The Hazelwood Heritage Society has for many years worked, and will continue to do so, to achieve recognition for Hazelwood House, highlighting the importance of Hazelwood as a part of our built heritage in the North West. The German architect Richard Cassells designed and supervised the building of the great house in 1731. It was to be the first Palladian Villa designed by him to be seen in Ireland. The design of Hazelwood became the prototype for other great houses built to his design here, including Leinster House, Powerscourt House and Bellinter House.
The Wynnes of Hazelwood HouseThe Hazelwood Wynnes originated from Wales claiming descent from a distinguished chieftain of the 12th century in Merionetshire. The first of the family to settle in Ireland was Owen Wynne who received a grant of lands in and around Lurganboy, and was succeeded in 1670 by his eldest son, Capt. James Wynne, who fought on the Williamite side at the siege of Derry, later at the Boyne.The Wynne family occupied Hazelwood House for three hundred years, during which time all the head's of the Wynne household, with only one exception, bore the name of Owen Wynne.
Hazelwood Heritage SocietyRowing ProjectHazelwood Heritage Society has been working on a project to research and record the history of competitive rowing on Lough Gill, 1840 to 1900. There were regattas on Lough Gill as far back as 1846.The material gathered will eventually be edited and compiled into a CD/DVD.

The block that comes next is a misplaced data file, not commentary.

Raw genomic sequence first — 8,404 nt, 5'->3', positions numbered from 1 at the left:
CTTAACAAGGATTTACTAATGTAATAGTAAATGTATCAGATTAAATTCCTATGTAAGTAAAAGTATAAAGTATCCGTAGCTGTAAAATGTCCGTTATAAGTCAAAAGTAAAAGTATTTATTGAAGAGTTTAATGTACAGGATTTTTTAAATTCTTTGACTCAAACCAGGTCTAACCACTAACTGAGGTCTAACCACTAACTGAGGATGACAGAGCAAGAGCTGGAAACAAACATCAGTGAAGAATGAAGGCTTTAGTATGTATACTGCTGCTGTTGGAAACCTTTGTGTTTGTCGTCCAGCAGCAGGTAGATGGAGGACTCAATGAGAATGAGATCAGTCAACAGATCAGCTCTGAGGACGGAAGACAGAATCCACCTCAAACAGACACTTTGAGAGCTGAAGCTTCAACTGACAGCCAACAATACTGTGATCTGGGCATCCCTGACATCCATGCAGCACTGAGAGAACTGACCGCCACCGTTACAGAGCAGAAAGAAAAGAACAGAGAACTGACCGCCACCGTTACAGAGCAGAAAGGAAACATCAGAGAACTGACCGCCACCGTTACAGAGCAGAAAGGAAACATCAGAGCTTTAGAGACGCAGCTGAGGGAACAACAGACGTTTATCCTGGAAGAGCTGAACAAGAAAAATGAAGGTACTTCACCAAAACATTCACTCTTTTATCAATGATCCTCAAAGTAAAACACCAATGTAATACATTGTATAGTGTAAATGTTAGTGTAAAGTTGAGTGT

Hazelwood House An 18th-c Palladian style country house located in a 70 acre demesne in Calry parish 2 miles south-east of Sligo town in north-west Ireland. It consists of a 5-bay by 3-bay main block in 3-storeys with 2-storey wings on either side connected to the main block by single- storey quadrants. The building is constructed of limestone ashlar with slate roofs. The house, which originally stood in a wooded estate of 15,000 acres, was designed by architect Richard Cassels c.1730 for Lt-Gen. Owen Wynne, a descendant of the Welsh Wynne family from Merioneth. On his death in 1737, the estate passed to his nephew, also Owen Wynne (1686- 1755) who was an Army officer. He was succeeded by his son, a third Owen, who was High Sheriff of Sligo for 1723 and 1745.